coberst;65855 wrote:
And the more valuable a child's time the less inclined a parent is to trade the time with the child for a minimum wage job.


This, again, doesn't follow. I'm not sure it even makes sense. Up top, you said this 'valuation' on our culture is made based on the dollar. So, if we decide that a child's time is worth more dollars (which also doesn't make any sense) then the parent (who presumably doesn't have a job) is more likely to spend more time with the dollar-valuable child than go make dollars? I'll leave off commenting on further examples of this. In short, you haven't shown the "value" -vs- Dollars = Time and Improvement correlation. Are we just kind of reaching for something to rail at? I have... I suppose we all have at one time or another.

Now this...

coberst;65855 wrote:
My fundamental premise is that the American citizens, as a group, are not intellectually sophisticated enough to comprehend the large number of catastrophic problems bearing down on us.

Is, I think, a true statement. But (and I don't know how much or if you've traveled abroad at all) isn't just us - not by a long shot. We're more gluttonous, a little backwards in some ways and fundamentalist in others, but by and large this lack of intellectual sophistication isn't endemic to citizens of the U.S. In the context to which you speak, this is an affliction that's - by and large - worldwide.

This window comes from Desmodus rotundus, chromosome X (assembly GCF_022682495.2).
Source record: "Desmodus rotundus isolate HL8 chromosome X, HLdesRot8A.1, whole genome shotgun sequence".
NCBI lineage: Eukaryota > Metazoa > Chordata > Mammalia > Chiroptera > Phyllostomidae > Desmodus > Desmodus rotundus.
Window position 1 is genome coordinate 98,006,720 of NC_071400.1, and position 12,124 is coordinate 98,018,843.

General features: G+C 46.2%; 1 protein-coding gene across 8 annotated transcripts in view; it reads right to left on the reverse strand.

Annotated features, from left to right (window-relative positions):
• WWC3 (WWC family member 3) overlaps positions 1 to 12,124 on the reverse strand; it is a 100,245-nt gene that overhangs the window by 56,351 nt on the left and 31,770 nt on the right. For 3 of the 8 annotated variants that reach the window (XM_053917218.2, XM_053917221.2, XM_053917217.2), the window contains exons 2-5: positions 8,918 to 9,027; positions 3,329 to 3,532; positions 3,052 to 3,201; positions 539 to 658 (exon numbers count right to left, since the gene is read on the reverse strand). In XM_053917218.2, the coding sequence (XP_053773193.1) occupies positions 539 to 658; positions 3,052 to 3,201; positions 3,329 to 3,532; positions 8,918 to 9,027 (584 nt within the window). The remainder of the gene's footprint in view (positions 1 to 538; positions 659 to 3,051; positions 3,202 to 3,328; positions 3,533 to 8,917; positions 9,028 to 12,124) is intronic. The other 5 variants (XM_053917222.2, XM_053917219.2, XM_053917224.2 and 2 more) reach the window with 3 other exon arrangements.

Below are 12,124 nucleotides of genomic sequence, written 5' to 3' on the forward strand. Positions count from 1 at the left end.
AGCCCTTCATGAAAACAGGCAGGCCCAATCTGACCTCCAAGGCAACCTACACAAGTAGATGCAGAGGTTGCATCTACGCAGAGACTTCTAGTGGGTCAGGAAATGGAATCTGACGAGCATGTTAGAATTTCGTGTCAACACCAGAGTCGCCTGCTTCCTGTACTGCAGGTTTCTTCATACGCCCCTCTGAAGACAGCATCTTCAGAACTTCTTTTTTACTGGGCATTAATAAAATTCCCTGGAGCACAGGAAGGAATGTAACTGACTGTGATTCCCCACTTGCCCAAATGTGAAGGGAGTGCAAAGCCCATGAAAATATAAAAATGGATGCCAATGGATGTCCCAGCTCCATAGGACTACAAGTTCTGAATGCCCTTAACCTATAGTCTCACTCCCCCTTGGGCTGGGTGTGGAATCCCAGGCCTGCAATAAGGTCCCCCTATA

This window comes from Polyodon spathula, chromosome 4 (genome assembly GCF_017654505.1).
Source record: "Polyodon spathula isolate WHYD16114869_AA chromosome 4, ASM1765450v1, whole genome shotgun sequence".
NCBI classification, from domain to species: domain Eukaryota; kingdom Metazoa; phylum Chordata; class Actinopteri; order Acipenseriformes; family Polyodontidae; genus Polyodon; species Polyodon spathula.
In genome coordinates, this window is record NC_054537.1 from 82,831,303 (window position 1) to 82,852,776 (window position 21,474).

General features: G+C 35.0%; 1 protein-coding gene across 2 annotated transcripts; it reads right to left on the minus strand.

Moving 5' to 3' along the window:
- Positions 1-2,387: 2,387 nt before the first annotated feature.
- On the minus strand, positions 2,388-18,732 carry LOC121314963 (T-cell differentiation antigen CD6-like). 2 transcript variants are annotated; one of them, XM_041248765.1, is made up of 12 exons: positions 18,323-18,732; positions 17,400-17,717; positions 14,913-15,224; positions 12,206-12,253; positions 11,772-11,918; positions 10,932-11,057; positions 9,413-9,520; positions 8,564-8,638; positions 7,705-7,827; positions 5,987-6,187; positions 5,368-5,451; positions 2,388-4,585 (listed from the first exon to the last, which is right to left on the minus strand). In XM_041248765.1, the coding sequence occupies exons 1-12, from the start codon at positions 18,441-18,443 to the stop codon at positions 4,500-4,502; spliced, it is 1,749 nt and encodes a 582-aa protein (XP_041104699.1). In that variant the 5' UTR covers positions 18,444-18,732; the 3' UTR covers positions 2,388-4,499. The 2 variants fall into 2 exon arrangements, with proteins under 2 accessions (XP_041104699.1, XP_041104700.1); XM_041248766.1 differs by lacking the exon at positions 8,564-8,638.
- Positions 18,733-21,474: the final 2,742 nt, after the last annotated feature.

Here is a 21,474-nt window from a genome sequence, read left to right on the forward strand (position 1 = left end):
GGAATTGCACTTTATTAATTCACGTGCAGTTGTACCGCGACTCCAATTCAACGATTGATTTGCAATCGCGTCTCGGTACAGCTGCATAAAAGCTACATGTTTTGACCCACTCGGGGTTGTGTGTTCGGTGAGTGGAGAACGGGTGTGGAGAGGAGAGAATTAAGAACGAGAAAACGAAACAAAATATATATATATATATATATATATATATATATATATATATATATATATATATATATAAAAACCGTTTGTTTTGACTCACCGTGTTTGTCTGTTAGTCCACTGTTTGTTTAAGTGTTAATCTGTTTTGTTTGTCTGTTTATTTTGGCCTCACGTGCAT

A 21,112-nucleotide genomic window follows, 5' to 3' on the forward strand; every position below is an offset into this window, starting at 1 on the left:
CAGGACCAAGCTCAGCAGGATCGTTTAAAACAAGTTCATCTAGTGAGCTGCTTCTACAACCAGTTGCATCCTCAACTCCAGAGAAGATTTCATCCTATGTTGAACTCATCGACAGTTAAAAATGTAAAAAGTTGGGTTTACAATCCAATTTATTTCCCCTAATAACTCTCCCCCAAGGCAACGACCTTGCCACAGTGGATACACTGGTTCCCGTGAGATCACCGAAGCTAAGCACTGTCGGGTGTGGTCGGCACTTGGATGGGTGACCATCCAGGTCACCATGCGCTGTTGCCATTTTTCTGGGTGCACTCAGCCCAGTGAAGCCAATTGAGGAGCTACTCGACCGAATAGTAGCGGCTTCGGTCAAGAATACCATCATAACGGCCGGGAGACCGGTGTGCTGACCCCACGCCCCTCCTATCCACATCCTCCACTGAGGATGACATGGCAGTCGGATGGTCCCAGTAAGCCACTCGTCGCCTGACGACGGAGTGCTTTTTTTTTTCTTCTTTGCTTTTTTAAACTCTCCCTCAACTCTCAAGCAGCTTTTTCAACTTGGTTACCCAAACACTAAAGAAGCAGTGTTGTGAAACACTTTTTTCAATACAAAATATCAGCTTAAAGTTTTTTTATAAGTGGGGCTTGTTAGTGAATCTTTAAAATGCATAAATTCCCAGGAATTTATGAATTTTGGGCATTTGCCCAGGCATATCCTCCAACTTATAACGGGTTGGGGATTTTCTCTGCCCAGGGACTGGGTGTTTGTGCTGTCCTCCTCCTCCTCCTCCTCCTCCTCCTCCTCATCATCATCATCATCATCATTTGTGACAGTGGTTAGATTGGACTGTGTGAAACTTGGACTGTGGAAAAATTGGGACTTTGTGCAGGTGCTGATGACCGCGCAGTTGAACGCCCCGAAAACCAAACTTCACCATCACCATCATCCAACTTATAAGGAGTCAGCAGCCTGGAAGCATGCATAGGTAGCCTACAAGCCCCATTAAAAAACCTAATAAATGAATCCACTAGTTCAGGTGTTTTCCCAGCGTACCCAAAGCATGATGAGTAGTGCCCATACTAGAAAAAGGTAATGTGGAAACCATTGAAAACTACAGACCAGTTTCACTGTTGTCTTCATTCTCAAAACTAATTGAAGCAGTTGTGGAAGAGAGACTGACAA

And your other sentiments that seem to say, "Wake up People!" I'll stand with you as well. But if I can offer some advice behind my criticisms: When we try and attribute the woes of the world to <this> or <that> one needs to keep in mind a couple of things: 1) Causal factors mix, match, amplify and mitigate as they bubble in the soup of "why" something's happening. One must be careful not to attribute too much to any single factor. -and- 2) If it feels like a weak argument, it probably is.

As to general valuations being askew: Sure, I think they are too. But this isn't a ball of thread we're going to untangle by pointing at the nearest CEO; sure, there's a BIG problem there (and they're certainly easy targets for their own piggery). But if the correlation's not there, let's not try and draw one.

Thanks for the opportunity to comment.
 
coberst phil
 
Reply Mon 1 Jun, 2009 01:37 pm
@coberst phil,